Run by an Englishman, it has three pools, including one measuring 103 metres. If you reach the end, where the yoga master takes early evening classes, you can watch the sun go down. Few things in life beat an Arabian sunset.

In seven years of travel reviews, staying at some of the worlds very best hotels, Ive only ever given four 10/10 scores, those going to The Grove in Hertfordshite, Belmonds Villa SantAndrea in Sicily, the Chedi in Bali and the Constance Prince Maurice. The Chedi in Muscat makes it five.

Ex-Omani soldiers practice their drills in the former capital Nizwa

Upon my return, colleagues in the editorial office had a thousand questions about the Oman trip, a first (we think) for any Jewish newspaper in the UK.

Yes, Id got in fine, despite having an Israeli stamp in my passport, and yes, theyre absolutely fine with Jews. They like them, in fact. We tend to forget that until the formation of the State of Israel, Jews and Arabs lived alongside one another in the southern Arabian Peninsula, particularly in Yemen next door. Old Omanis still recall with fondness their old Jewish neighbours and friends, who they genuinely miss. Its touching.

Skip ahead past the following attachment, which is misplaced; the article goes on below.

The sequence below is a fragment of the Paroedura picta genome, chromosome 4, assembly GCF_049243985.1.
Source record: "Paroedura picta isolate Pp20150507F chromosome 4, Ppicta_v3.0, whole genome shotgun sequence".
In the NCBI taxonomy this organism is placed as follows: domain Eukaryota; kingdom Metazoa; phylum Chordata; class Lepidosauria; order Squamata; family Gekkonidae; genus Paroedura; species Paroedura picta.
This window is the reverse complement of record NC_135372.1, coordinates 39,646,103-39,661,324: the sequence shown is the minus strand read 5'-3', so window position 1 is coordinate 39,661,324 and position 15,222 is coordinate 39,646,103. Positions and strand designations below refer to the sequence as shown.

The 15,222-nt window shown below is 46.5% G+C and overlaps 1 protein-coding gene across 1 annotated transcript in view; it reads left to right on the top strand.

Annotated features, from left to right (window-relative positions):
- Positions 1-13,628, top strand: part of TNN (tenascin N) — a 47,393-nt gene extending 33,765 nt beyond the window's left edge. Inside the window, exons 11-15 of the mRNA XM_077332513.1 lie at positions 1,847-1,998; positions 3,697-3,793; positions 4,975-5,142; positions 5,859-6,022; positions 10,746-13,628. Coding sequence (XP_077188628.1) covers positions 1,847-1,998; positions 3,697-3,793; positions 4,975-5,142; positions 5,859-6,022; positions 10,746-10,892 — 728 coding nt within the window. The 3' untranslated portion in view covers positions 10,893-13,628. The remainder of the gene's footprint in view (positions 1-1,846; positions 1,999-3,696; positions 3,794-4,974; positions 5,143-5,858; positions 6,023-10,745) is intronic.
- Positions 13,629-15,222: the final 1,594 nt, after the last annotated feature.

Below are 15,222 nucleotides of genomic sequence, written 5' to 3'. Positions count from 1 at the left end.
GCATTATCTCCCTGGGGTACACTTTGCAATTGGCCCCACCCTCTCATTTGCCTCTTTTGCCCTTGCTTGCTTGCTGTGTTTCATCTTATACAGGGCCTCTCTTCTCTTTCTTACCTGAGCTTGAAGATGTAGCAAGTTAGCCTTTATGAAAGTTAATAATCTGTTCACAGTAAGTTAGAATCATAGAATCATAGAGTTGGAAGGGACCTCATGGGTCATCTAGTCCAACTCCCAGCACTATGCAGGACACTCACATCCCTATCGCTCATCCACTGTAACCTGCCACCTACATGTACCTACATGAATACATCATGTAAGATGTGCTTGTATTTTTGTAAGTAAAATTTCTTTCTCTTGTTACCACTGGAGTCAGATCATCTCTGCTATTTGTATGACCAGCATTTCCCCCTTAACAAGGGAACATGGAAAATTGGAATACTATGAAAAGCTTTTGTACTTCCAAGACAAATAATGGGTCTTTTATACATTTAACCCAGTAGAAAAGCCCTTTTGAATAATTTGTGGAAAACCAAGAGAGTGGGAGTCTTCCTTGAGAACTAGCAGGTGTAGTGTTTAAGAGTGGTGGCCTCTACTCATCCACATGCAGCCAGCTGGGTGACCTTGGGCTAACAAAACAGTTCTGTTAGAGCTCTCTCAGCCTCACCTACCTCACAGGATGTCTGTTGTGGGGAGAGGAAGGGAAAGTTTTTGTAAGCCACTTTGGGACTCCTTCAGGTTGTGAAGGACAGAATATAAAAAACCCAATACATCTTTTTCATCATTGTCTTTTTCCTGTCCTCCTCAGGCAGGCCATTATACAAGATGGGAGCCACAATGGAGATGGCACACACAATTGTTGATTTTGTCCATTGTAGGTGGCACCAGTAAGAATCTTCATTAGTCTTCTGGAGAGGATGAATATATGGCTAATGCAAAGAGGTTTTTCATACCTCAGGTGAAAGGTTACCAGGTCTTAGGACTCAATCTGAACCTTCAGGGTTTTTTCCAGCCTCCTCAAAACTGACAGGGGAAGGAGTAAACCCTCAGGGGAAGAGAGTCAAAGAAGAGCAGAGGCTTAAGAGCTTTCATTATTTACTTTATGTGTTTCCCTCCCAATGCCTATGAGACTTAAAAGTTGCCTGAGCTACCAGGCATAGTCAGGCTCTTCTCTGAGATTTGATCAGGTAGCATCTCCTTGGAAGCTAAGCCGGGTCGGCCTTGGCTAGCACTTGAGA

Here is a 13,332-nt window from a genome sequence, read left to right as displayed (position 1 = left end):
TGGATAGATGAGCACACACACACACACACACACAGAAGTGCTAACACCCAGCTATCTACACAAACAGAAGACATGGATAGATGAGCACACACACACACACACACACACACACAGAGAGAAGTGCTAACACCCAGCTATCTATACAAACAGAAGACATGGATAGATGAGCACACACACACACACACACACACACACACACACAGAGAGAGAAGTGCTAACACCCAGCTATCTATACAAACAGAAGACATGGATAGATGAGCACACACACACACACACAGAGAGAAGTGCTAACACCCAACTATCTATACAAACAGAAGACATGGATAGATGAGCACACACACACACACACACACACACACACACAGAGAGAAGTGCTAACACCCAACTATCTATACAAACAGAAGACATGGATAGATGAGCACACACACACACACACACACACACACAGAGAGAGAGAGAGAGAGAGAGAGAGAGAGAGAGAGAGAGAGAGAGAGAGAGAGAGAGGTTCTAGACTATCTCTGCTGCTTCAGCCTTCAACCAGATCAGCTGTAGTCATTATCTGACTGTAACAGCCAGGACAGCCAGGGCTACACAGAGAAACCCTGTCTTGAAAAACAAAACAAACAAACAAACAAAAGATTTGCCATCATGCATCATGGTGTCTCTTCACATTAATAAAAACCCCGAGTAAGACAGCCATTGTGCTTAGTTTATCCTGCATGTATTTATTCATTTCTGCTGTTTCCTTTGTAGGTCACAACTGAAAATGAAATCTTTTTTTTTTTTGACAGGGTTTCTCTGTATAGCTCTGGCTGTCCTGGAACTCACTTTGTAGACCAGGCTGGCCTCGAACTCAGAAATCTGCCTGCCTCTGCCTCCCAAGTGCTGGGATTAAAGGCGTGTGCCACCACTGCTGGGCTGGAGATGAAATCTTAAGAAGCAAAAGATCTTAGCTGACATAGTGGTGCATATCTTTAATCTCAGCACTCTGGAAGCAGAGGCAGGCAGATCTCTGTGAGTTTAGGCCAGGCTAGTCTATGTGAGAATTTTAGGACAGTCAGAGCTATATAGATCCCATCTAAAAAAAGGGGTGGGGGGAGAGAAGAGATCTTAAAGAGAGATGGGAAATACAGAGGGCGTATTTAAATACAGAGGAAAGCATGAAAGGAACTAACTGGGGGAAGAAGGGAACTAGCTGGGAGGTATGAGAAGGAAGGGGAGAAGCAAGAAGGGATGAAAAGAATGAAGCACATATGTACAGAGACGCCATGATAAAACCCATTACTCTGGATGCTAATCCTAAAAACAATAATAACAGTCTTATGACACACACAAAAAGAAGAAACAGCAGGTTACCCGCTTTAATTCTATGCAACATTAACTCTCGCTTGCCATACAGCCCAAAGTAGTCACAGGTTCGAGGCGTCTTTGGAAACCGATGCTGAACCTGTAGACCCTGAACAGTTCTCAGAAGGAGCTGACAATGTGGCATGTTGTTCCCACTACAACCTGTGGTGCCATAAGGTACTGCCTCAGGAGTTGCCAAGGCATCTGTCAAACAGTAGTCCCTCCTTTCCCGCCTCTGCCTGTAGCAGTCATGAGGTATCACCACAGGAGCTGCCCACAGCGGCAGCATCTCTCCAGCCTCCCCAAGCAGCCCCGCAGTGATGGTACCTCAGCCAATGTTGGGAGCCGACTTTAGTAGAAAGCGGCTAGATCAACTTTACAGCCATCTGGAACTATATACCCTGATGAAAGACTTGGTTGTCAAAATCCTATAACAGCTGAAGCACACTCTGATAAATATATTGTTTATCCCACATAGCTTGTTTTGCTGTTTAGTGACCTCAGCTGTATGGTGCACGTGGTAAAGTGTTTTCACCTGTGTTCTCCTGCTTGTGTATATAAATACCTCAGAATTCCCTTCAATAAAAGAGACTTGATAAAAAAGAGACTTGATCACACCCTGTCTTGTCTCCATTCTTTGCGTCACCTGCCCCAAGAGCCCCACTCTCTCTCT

A cooling dip in a mountain wadi, just one of many reasons to visit Oman

And yes, both Mrs O and I would go back to the Sultanate in a heart-beat. They say the region of Dhofar, and especially Salalah near the coast, is stunning when the rains travel up from India in the summer, dropping the average temperature to the mid-20s. But we may give the dune-bashing a miss next time.

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Pursuing goats and getting stuck in the Arabian desert - Jewish News